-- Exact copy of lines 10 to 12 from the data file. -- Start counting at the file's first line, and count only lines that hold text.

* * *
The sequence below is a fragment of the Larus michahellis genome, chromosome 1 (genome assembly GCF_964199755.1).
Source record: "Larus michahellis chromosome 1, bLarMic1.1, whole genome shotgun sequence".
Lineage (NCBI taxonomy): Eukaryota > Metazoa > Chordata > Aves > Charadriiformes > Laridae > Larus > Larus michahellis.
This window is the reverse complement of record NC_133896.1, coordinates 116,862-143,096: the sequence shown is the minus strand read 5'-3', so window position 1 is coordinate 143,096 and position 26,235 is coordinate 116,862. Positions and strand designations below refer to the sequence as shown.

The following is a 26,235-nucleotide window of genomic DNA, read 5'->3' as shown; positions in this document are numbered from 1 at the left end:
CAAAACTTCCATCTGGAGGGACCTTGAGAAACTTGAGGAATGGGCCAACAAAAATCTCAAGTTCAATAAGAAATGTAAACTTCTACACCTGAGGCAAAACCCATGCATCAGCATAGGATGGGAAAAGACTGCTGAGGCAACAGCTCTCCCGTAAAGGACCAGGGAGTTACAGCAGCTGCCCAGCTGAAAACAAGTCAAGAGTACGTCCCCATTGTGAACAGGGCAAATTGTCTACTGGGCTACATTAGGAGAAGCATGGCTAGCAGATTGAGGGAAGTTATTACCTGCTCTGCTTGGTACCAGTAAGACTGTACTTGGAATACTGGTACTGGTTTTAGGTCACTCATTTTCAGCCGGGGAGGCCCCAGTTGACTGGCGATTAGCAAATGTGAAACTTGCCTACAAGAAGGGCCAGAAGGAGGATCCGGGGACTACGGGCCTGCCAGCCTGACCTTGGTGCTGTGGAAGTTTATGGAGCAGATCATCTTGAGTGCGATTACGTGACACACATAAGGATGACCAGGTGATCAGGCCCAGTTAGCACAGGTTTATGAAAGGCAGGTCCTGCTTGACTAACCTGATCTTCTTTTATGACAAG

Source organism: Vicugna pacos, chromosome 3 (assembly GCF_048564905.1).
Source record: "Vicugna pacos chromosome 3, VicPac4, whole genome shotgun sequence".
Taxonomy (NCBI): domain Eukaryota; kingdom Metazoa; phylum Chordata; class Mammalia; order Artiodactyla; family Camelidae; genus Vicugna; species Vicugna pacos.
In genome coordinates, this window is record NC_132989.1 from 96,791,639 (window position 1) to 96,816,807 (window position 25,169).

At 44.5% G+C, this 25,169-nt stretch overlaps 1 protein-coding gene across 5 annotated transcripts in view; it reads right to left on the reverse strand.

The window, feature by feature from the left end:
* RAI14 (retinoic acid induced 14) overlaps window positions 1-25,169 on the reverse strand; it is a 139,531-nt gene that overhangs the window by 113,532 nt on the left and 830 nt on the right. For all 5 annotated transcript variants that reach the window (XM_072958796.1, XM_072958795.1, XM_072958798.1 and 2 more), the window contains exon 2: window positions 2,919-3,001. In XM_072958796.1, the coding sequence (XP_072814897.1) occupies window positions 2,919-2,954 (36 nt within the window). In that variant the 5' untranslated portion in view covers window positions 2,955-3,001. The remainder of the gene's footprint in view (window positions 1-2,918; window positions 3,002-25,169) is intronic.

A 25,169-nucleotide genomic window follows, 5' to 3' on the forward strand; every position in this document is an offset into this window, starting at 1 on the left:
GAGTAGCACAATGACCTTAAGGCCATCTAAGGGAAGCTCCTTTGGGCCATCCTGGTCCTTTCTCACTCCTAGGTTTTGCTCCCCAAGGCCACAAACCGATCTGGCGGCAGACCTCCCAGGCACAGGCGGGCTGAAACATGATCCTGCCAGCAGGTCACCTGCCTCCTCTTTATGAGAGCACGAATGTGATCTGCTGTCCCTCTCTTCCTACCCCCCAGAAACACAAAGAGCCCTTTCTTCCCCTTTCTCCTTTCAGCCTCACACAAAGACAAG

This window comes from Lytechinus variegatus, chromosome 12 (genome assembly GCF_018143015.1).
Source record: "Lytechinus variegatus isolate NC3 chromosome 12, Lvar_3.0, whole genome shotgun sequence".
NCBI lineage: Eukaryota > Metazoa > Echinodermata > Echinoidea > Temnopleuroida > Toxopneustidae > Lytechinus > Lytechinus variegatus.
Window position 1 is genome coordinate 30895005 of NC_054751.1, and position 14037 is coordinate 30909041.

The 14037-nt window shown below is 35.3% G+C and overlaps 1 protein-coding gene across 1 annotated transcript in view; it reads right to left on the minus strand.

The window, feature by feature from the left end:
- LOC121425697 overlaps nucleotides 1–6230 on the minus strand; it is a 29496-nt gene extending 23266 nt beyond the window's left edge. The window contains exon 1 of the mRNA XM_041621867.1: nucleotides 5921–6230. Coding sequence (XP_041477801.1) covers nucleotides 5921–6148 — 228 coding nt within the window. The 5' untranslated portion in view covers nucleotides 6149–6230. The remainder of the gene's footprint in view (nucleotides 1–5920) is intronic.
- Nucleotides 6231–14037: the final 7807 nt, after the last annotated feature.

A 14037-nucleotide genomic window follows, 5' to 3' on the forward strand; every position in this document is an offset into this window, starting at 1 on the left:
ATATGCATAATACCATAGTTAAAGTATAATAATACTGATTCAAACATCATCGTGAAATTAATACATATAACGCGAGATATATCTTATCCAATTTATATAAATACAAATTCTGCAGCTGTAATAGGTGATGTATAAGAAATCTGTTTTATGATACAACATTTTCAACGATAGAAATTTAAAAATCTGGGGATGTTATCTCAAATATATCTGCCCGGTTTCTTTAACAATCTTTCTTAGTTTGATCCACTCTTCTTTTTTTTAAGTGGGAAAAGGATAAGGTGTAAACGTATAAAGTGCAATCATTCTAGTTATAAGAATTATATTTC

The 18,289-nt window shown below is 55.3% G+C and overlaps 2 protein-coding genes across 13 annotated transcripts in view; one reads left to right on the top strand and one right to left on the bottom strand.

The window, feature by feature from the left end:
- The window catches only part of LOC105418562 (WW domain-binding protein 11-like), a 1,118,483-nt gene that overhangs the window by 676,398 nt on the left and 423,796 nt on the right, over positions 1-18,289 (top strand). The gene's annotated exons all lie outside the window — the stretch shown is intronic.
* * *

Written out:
In genome coordinates, this window is record NC_132989.1 from 96,791,639 (window position 1) to 96,816,807 (window position 25,169).

At 44.5% G+C, this 25,169-nt stretch overlaps 1 protein-coding gene across 5 annotated transcripts in view; it reads right to left on the reverse strand.

The window, feature by feature from the left end: